Aspire Hub - Is the grass always greener? In-house vs Consultancy
The Aspire Hub recently hosted our fourth webinar for new and aspiring CRS professionals, considering the topic ‘Is the grass always greener? In-house vs consultancy’. The webinar aimed to give an insight into the similarities and differences between CRS roles based within an organisation and those providing a third-party insight on CRS strategy to companies.
Three brilliant panellists joined our moderator from the Aspire Hub committee to share their insights and experience:
Stephanie Taviner (Moderator) - Responsible Procurement Sustainability and Risk Specialist, IHG Hotels & Resorts
Oliver Refson - Sustainability and Quality Manager, Axis Europe
Regan Leahy - Partner, Carnstone
Harry Foreman - Consultant, Seismic
If you missed the event, you can view the recording here, and read some key takeaways from the event below.
How different is the day to day between in-house and consultancy?
We quickly saw that a typical week for each of our panellists looks very different depending on the specific role. In consultancy, it is likely that your work will be varied as many consultants work across different sectors and specialisms. In-house roles tend to be focussed on the CRS issues that apply to your industry and what your company specifically can do to be more sustainable.
What skills are most valuable?
While the day-to-day work across both avenues can look quite different, a passion and enthusiasm for CRS and good people skills emerged as valuable skills in both. As the issues CRS is addressing are ever-changing, we need to be constantly learning to stay relevant and impactful, so a genuine interest in the work is vital. We are also driving change in our roles and people need to buy into you as well as what you’re championing, so being personable and a good communicator are also essential. Project management is also often an important skill, especially in consultancy, as there are many moving parts in developing strategies and working with multiple clients and stakeholders. The basics of time management and an awareness of the steps required to meet your stakeholders’ goals will set you up well.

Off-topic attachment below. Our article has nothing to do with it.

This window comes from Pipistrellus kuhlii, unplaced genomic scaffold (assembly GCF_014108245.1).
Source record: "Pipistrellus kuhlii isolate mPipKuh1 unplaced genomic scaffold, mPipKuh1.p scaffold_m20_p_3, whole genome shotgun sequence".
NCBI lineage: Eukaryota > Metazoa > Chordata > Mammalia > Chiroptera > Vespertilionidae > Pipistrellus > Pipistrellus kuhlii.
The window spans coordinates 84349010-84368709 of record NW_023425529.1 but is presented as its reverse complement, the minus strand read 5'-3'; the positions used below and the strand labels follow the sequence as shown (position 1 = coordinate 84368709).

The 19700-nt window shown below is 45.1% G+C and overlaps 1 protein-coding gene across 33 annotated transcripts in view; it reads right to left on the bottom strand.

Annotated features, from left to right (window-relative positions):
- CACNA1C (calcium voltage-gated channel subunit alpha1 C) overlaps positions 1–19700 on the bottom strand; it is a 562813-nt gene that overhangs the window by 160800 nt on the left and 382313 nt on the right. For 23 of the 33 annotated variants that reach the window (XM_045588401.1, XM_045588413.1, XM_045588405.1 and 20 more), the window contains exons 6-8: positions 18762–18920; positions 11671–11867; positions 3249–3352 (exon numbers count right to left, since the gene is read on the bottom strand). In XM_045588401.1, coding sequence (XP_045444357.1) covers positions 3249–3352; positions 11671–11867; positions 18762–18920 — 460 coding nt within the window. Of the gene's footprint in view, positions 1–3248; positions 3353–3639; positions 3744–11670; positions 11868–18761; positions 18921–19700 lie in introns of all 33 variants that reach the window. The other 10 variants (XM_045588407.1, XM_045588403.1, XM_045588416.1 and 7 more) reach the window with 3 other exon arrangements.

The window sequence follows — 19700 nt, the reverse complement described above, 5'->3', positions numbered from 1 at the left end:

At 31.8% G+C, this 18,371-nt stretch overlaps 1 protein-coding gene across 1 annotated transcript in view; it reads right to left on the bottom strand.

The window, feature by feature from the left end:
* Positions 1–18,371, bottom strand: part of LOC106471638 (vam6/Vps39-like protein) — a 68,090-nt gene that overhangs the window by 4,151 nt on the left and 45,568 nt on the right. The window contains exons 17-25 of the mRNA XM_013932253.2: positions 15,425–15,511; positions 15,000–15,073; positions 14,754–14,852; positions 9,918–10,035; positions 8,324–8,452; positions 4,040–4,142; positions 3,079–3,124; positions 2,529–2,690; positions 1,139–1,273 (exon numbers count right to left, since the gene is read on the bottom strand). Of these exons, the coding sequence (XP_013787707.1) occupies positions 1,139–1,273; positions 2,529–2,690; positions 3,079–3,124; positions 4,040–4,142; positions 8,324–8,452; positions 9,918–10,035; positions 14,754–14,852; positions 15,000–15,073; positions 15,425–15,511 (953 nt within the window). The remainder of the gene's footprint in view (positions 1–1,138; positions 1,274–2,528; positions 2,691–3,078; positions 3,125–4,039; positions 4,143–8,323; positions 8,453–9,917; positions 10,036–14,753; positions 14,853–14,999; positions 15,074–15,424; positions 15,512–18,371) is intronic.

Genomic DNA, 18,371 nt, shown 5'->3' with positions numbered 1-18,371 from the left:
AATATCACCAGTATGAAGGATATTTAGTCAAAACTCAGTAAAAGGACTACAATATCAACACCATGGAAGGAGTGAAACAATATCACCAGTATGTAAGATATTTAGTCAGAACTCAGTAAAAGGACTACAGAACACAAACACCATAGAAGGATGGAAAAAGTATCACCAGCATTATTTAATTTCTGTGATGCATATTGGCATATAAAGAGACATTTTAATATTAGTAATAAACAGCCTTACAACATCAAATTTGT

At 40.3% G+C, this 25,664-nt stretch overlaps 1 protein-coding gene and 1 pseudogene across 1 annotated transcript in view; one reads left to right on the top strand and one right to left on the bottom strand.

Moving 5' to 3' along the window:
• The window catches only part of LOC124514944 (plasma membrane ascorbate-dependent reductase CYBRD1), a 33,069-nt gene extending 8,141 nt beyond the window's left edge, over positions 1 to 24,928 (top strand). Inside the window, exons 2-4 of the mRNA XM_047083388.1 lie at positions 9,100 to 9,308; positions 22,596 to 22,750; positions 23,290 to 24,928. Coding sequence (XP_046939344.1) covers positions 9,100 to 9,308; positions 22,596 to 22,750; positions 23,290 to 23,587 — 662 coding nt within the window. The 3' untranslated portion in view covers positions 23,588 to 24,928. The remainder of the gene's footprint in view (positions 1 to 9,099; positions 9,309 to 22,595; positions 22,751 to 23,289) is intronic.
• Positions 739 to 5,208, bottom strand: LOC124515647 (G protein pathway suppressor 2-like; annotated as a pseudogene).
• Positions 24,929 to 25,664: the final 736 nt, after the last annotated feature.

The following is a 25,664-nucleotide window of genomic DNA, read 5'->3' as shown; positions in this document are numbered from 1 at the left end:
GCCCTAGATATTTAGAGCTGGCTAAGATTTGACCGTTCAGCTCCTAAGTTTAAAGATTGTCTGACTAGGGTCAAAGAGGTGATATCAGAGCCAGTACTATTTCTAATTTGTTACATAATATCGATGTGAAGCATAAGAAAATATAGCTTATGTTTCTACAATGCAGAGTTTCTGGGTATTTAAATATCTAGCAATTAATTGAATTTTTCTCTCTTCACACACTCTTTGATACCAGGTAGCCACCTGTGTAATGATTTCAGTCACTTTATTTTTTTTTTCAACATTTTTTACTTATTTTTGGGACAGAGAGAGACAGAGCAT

What are some of the key trends in CRS at the moment?
Climate change came out top of the agenda for all of our panellists, unsurprising given the recent COP26 meetings. Focus is shifting to companies setting net zero targets and there is a key role for CRS professionals in educating the wider business on the need for all business areas to work together to achieve these goals. Another big area of development is the increasing focus on transparency, with a range of ESG reporting requirements under development both by voluntary standard setters and governments. B-corp is an example of a framework which many companies are choosing to adopt as it offers a robust set of criteria to ensure the changes companies make are meaningful, avoiding the risk of greenwashing.
Why did you change from in-house to consultancy?
Both of our consultant panellists felt that there can sometimes be a limit to progression and opportunities with in-house roles as CRS teams in lots of companies are small. They felt that a move to consultancy broadened their options and also gave them the opportunity to develop cross-sector and cross-industry knowledge. On the other hand, in-house roles can offer the opportunity to really get to know an organisation and its sustainability risks and opportunities. Our in-house panellist said that he has looked for roles in industries and companies which he finds particularly interesting, and which have a purpose he believes in.
What do you look for when recruiting?
For entry level CRS roles, the panellists suggested that transferable skills are really important. This might include experience in teamwork, writing, project management and interpersonal skills. Technical expertise can be helpful - for example if you have experience from a degree in a particular topic this can be desirable in roles which include understanding changing policies, risks and opportunities and translating that into advice for organisations.
The biggest take-aways from the discussion were that there is a huge variety of roles in CRS, and what the best role looks like will be different for everyone. A passion for sustainability, a willingness to learn and good people skills are at the heart of success in this industry and networking can open more doors than you might think.